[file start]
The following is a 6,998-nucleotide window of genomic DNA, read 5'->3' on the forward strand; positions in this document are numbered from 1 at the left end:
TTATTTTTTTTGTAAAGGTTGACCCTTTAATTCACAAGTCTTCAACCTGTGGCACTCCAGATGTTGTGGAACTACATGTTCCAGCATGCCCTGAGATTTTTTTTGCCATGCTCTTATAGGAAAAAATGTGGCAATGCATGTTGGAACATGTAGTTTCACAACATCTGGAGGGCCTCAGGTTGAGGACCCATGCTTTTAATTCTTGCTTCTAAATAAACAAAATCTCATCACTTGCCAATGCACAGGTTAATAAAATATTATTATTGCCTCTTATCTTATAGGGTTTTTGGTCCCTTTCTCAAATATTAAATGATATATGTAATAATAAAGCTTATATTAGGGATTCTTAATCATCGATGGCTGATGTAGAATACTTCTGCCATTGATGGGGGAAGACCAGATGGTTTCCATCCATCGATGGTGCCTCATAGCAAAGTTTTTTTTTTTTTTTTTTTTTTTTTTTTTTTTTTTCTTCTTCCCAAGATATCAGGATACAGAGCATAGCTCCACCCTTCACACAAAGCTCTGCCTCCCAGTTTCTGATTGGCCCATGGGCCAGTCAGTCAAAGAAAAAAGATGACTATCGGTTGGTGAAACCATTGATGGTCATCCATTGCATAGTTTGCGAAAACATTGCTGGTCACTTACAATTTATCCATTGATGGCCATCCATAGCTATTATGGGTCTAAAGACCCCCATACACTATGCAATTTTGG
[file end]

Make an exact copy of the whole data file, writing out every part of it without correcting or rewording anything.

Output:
The following is a 6,998-nucleotide window of genomic DNA, read 5'->3' on the forward strand; positions in this document are numbered from 1 at the left end:
TTATTTTTTTTGTAAAGGTTGACCCTTTAATTCACAAGTCTTCAACCTGTGGCACTCCAGATGTTGTGGAACTACATGTTCCAGCATGCCCTGAGATTTTTTTTGCCATGCTCTTATAGGAAAAAATGTGGCAATGCATGTTGGAACATGTAGTTTCACAACATCTGGAGGGCCTCAGGTTGAGGACCCATGCTTTTAATTCTTGCTTCTAAATAAACAAAATCTCATCACTTGCCAATGCACAGGTTAATAAAATATTATTATTGCCTCTTATCTTATAGGGTTTTTGGTCCCTTTCTCAAATATTAAATGATATATGTAATAATAAAGCTTATATTAGGGATTCTTAATCATCGATGGCTGATGTAGAATACTTCTGCCATTGATGGGGGAAGACCAGATGGTTTCCATCCATCGATGGTGCCTCATAGCAAAGTTTTTTTTTTTTTTTTTTTTTTTTTTTTTTTTTTTCTTCTTCCCAAGATATCAGGATACAGAGCATAGCTCCACCCTTCACACAAAGCTCTGCCTCCCAGTTTCTGATTGGCCCATGGGCCAGTCAGTCAAAGAAAAAAGATGACTATCGGTTGGTGAAACCATTGATGGTCATCCATTGCATAGTTTGCGAAAACATTGCTGGTCACTTACAATTTATCCATTGATGGCCATCCATAGCTATTATGGGTCTAAAGACCCCCATACACTATGCAATTTTGG